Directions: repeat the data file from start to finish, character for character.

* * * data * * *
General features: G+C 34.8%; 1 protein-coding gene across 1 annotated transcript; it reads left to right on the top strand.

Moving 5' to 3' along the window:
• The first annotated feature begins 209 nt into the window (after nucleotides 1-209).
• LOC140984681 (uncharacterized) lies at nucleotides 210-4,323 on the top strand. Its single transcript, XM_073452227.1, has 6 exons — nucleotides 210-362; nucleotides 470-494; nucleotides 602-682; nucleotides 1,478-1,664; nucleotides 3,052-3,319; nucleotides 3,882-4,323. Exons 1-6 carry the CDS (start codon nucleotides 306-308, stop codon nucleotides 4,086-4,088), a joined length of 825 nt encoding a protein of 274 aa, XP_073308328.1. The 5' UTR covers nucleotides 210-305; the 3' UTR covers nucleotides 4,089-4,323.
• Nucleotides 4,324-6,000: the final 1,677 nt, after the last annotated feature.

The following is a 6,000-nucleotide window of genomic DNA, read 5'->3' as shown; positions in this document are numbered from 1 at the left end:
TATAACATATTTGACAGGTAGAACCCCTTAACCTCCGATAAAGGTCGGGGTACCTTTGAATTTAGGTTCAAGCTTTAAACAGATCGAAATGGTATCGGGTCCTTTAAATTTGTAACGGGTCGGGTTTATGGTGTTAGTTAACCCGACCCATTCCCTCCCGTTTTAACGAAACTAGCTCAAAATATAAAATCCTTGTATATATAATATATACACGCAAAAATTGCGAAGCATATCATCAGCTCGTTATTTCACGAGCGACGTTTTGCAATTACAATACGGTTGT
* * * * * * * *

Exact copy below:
General features: G+C 34.8%; 1 protein-coding gene across 1 annotated transcript; it reads left to right on the top strand.

Moving 5' to 3' along the window:
• The first annotated feature begins 209 nt into the window (after nucleotides 1-209).
• LOC140984681 (uncharacterized) lies at nucleotides 210-4,323 on the top strand. Its single transcript, XM_073452227.1, has 6 exons — nucleotides 210-362; nucleotides 470-494; nucleotides 602-682; nucleotides 1,478-1,664; nucleotides 3,052-3,319; nucleotides 3,882-4,323. Exons 1-6 carry the CDS (start codon nucleotides 306-308, stop codon nucleotides 4,086-4,088), a joined length of 825 nt encoding a protein of 274 aa, XP_073308328.1. The 5' UTR covers nucleotides 210-305; the 3' UTR covers nucleotides 4,089-4,323.
• Nucleotides 4,324-6,000: the final 1,677 nt, after the last annotated feature.

The following is a 6,000-nucleotide window of genomic DNA, read 5'->3' as shown; positions in this document are numbered from 1 at the left end:
TATAACATATTTGACAGGTAGAACCCCTTAACCTCCGATAAAGGTCGGGGTACCTTTGAATTTAGGTTCAAGCTTTAAACAGATCGAAATGGTATCGGGTCCTTTAAATTTGTAACGGGTCGGGTTTATGGTGTTAGTTAACCCGACCCATTCCCTCCCGTTTTAACGAAACTAGCTCAAAATATAAAATCCTTGTATATATAATATATACACGCAAAAATTGCGAAGCATATCATCAGCTCGTTATTTCACGAGCGACGTTTTGCAATTACAATACGGTTGT